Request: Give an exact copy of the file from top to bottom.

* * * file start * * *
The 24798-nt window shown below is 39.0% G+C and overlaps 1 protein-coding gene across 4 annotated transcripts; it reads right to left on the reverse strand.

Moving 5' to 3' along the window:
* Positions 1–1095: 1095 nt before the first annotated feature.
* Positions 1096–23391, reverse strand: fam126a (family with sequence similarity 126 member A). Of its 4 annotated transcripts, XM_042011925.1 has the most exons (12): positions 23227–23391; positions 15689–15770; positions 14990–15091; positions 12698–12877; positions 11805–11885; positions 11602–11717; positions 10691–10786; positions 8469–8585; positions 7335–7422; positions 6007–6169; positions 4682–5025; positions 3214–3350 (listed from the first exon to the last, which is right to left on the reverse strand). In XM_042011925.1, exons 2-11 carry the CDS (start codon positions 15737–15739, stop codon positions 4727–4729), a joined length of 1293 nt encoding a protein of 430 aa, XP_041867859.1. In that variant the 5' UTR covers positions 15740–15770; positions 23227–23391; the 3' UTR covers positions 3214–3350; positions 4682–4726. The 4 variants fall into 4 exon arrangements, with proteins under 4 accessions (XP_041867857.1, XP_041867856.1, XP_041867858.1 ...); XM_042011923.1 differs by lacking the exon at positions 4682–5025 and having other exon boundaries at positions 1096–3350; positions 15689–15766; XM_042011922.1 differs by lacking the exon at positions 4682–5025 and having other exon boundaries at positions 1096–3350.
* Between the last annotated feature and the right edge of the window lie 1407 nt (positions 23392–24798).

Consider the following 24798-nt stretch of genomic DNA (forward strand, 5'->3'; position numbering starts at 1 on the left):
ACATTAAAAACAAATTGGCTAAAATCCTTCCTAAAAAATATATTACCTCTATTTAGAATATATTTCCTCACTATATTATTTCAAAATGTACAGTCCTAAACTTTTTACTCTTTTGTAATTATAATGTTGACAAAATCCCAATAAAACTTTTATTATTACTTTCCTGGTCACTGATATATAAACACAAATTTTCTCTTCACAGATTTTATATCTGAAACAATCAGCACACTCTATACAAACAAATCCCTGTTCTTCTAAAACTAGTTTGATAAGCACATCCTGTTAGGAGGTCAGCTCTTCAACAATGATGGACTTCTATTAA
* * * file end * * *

The 24798-nt window shown below is 39.0% G+C and overlaps 1 protein-coding gene across 4 annotated transcripts; it reads right to left on the reverse strand.

Moving 5' to 3' along the window:
* Positions 1–1095: 1095 nt before the first annotated feature.
* Positions 1096–23391, reverse strand: fam126a (family with sequence similarity 126 member A). Of its 4 annotated transcripts, XM_042011925.1 has the most exons (12): positions 23227–23391; positions 15689–15770; positions 14990–15091; positions 12698–12877; positions 11805–11885; positions 11602–11717; positions 10691–10786; positions 8469–8585; positions 7335–7422; positions 6007–6169; positions 4682–5025; positions 3214–3350 (listed from the first exon to the last, which is right to left on the reverse strand). In XM_042011925.1, exons 2-11 carry the CDS (start codon positions 15737–15739, stop codon positions 4727–4729), a joined length of 1293 nt encoding a protein of 430 aa, XP_041867859.1. In that variant the 5' UTR covers positions 15740–15770; positions 23227–23391; the 3' UTR covers positions 3214–3350; positions 4682–4726. The 4 variants fall into 4 exon arrangements, with proteins under 4 accessions (XP_041867857.1, XP_041867856.1, XP_041867858.1 ...); XM_042011923.1 differs by lacking the exon at positions 4682–5025 and having other exon boundaries at positions 1096–3350; positions 15689–15766; XM_042011922.1 differs by lacking the exon at positions 4682–5025 and having other exon boundaries at positions 1096–3350.
* Between the last annotated feature and the right edge of the window lie 1407 nt (positions 23392–24798).

Consider the following 24798-nt stretch of genomic DNA (forward strand, 5'->3'; position numbering starts at 1 on the left):
ACATTAAAAACAAATTGGCTAAAATCCTTCCTAAAAAATATATTACCTCTATTTAGAATATATTTCCTCACTATATTATTTCAAAATGTACAGTCCTAAACTTTTTACTCTTTTGTAATTATAATGTTGACAAAATCCCAATAAAACTTTTATTATTACTTTCCTGGTCACTGATATATAAACACAAATTTTCTCTTCACAGATTTTATATCTGAAACAATCAGCACACTCTATACAAACAAATCCCTGTTCTTCTAAAACTAGTTTGATAAGCACATCCTGTTAGGAGGTCAGCTCTTCAACAATGATGGACTTCTATTAA